• OLD SCHOOL HISTORY (August 7, 2000) – WCW MONDAY NITRO
On this day in 2000, Ted Turner’s World Championship Wrestling aired another episode of their weekly TV show ‘WCW MONDAY NITRO’.
It was broadcasted from the Pepsi Center in Denver, Colorado and featured matches, interviews & segments on the road to the ‘WCW New Blood Rising 2000’ PPV.
The card can be found here:
– Vampiro & Great Muta & The Demon vs. The Jung Dragons
– Kronik vs. Mark Jindrack & Sean O’Haire
– Buff & Judy Bagwell vs. Kanyon & Pamela Paulshock
– Lead Pipe On A Pole: Scott Steiner vs. Sting
– Booker T vs. Lance Storm
– Jeff Jarrett vs. Mike Awesome
– The Steiner Brothers vs. Kevin Nash & Sting
WATCH: Maryse’s Super Hot Look From WWE Hall Of Fame 2019:
• Flashback: Harley Race Recalls Vince McMahon Trying To Stop Him From Working Starrcade 1983
During an interview with Wrestlinginc back in 2015, WWE Hall of Famer Harley Race (who recently passed away at the age of 76) talked about Vince McMahon trying to stop him from working Starrcade 1983, joining the WWF & more.
Below are the highlights:
On Vince McMahon trying to stop him from working Starrcade 1983:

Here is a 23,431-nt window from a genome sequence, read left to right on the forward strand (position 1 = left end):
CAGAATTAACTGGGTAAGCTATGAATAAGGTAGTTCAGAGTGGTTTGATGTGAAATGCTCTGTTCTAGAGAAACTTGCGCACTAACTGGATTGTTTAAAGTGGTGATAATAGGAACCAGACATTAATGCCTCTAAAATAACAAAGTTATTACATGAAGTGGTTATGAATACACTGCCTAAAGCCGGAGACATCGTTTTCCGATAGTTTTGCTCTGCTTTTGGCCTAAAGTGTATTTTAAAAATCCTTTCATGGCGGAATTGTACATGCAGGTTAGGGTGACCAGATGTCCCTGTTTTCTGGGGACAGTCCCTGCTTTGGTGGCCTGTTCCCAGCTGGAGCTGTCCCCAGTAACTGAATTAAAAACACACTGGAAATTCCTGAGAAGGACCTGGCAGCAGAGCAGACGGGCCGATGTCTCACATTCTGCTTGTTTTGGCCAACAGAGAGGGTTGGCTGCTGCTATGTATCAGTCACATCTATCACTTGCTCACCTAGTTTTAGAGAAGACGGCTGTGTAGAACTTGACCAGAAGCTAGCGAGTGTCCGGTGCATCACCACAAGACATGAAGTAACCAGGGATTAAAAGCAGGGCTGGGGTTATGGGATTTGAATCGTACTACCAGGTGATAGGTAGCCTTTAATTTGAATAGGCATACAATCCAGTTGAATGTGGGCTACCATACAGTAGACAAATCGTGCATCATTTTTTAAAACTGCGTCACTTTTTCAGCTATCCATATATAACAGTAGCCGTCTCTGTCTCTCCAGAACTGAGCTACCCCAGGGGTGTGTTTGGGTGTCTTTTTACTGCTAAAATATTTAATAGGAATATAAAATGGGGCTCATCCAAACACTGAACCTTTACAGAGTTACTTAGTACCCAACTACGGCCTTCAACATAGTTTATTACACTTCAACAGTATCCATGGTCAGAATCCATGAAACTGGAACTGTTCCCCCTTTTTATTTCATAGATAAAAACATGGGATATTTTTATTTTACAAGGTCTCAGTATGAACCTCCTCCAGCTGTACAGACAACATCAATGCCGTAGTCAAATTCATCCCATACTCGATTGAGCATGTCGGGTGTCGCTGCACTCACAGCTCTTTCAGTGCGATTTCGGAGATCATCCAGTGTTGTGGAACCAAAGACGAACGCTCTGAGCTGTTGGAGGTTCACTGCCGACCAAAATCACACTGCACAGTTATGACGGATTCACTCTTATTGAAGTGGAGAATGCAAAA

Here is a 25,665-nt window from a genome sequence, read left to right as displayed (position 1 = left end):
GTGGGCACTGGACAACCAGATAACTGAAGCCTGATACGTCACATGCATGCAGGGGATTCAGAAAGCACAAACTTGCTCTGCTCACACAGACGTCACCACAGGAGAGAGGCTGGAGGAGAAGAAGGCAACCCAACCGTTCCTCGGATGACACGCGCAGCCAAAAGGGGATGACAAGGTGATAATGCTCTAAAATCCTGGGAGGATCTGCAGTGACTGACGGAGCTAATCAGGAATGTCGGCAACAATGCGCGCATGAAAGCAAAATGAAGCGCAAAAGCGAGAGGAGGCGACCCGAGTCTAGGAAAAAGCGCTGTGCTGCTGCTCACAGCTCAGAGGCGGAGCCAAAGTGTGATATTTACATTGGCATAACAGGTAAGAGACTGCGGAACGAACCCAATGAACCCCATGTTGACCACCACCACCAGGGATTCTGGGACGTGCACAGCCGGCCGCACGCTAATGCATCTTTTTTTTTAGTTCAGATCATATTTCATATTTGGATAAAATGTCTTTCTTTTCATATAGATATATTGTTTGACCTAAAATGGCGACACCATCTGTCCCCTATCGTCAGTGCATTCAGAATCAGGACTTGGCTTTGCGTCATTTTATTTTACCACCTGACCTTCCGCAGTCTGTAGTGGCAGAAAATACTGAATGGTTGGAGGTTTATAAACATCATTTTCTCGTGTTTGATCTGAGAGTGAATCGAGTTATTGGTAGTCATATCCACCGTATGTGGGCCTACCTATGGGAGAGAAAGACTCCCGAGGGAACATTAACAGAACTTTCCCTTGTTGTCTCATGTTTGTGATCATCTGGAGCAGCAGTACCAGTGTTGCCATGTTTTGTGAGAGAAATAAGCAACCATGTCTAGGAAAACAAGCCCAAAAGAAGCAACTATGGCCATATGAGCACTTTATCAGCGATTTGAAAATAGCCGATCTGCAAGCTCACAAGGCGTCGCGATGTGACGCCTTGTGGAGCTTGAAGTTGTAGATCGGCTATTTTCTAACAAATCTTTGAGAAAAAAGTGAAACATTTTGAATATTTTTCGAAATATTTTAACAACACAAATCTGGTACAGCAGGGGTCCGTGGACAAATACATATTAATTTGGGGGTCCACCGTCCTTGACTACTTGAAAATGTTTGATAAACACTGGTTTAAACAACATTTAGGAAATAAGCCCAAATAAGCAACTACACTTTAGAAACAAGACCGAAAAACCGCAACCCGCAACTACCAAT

“He was asking me about coming up there [WWF], and trying to avoid that part of it. I had been involved in wrestling for a long time and the NWA World Title was what I had my heart and mind set on doing since day one. I wasn’t going to get involved with Vince until I was through with the NWA side. That’s what I wanted to do, and that’s what I did.”
On why he left NWA & joined the WWF:
“Once [NWA President] Sam Mushnick was out of it. He was losing his capabilities to be who he was and do what he was doing. Without him being the head of the NWA, I think everyone knew it wasn’t going to be long before it was over. I started looking for the opportunity to go in with Vince, and when it arrived I took it and ran with it.
Once I got there and realized that [McMahon] had a hell of an organization, I was going to their worldwide thing and that I’d made the right decision.”
On why he left WWF in 1989:
“Time and stuff was starting to catch up with me. I started wrestling when I was 15 years old, and back when I was world champion, I was wrestling seven nights a week. I would have a complete week off every four weeks. With Vince, there was no time period off, just every day.
Back then it was pretty tough, because he was in the process of trying to take wrestling over on a worldwide basis. The only place he wasn’t was Japan or China, because he had nobody who spoke those languages, and you had to have somebody who did to be able to get in there and to that to help take it over.”
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